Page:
Building assemblies — This test method anticipates the construction of a complete building assembly, such as a wall, around the safety-related electrical circuit. The test method is described in UL 263 (ASTM E119, NFPA 251) (Photo 4). For wall assemblies, the sample is typically 10 feet by 10 feet. At the rating period, the average temperature rise on the surface of the wall away from the fire is limited to 250°F with no individual temperature rise exceeding 325°F. Flaming on the surface of the wall away from the fire is prohibited.
Barrier or wrap protection — This test method is designed for cable systems where the fire protection is provided by a barrier that surrounds the electrical raceway, such as a blanket, or where the electrical raceway is placed within a building assembly, such as a wall. The test is described in ASTM E1725, Standard Test Methods for Fire Tests of Fire-Resistive Barrier Systems for Electrical System Components, and UL's Outline of Investigation Subject 1724, Fire Tests for Electrical Circuit Protective Systems.
The test method uses a single bare 8 AWG stranded copper wire in place of a standard covered conductor to simulate electrical cables. The temperatures measured by the thermocouples attached to the conductor determine the fire resistive performance of the enclosure that surrounds the copper conductor. Ratings, such as 1-hour or 2-hour, are based upon the ability of the enclosure or barrier to limit the average temperature rise along the bare copper conductor to 250°F and limit the temperature rise at any point on the conductor to 325°F.
Note the similar temperature limits included in the test methods for building assemblies and barriers for cables and where these temperatures are measured.
Cable jacket protection — This test method is used when the cable jacketing provides the fire resistive barrier. The test is described in UL 2196. When a test is conducted in accordance with Standard UL 2196, the fire resistive cable is part of the test sample in lieu of the bare copper conductor. A minimum of 3 meters of the fire-resistive cable must be routed through the test furnace. For this test, the electrical cable is exposed to the same fire as the other protective systems, but the acceptance criteria is based upon the cable's ability to remain functional.
During the fire test, the electrical cable is energized by applying an electrical load equal to the cable's rated voltage or the cable's utilization voltage under a low current ranging from 0.25A to 0.50A. The utilization voltage is defined as the cable's maximum voltage anticipated during normal usage, such as typical line voltages of 120V, 240V, and 480V.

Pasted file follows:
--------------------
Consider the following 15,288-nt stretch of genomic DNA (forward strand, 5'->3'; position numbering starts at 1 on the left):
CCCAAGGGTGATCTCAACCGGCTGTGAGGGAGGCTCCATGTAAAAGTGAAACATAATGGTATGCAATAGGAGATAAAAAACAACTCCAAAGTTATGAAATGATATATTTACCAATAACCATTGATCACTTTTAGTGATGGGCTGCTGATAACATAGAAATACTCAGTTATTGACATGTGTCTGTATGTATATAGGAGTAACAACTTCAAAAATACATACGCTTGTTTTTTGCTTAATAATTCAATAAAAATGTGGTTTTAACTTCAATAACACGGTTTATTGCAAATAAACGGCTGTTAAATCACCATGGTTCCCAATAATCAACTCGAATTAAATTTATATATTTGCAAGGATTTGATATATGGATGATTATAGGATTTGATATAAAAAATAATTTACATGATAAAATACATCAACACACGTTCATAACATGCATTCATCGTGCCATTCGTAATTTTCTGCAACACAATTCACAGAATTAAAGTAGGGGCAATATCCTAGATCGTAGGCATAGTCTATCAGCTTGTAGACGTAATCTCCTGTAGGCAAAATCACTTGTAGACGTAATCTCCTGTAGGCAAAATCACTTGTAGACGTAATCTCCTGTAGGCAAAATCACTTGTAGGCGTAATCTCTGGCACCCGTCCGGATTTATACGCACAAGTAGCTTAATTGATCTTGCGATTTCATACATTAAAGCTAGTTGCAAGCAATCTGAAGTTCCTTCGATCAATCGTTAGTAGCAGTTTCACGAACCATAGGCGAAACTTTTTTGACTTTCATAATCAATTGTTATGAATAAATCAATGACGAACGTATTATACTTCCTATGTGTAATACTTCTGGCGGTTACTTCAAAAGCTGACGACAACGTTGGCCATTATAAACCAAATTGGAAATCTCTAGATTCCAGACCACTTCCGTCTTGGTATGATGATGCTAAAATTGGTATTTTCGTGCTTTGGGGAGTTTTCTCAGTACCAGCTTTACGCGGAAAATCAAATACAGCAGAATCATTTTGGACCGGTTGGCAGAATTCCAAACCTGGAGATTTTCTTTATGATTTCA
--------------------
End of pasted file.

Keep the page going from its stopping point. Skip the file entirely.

The electrical cable is connected to monitoring lamps that are used to verify circuit integrity. Prior to entering and upon exiting the furnace, the current is continuously monitored to provide leakage current data for the cable within the test furnace. Before and after the fire exposure, the installation resistance of the jacketing material is determined.
For CI cables used in fire alarm systems, UL 2196 includes specific mounting methods for the test sample. Steel rings spaced 61 centimeters (24 inches) on center support the cables, without any supplemental barrier or wrapping material.
Each of the three test methods includes a fire exposure designed to represent a fully developed fire that would be anticipated in a commercial or residential building. Temperatures in the furnace chamber for this fire exposure reach 1,000°F at 5 minutes, 1,700°F at 60 minutes, and 2,000°F at 4 hours.
The two test methods designed to measure the performance of barrier/wrap protection or cable jacket protection also include a fire exposure intended to represent a hydrocarbon pool fire, such as burning kerosene, oil, or alcohol. Temperatures in the furnace when this fire is represented reach 2,000°F at 5 minutes and maintain this temperature throughout the duration of the fire exposure, which may be as many as 4 hours.
Hose stream tests — The hose stream test has been part of the fire endurance rating system of building assemblies for many years. Its primary function is to measure an assembly's ability to withstand impact loads.
For fire pumps, the test standards associated with the second method (UL 263, ASTM E119, NFPA 251) require a hose stream test be applied to 1-hour rated walls after a minimum 30-minute fire exposure. The hose stream test isn't required to be applied to floor-ceiling assemblies. Past performance is the reason it's not applied to floor-ceiling assemblies. This acceptable performance is understandable because floor-ceiling assemblies must support a load uniformly applied over the surface of the floor.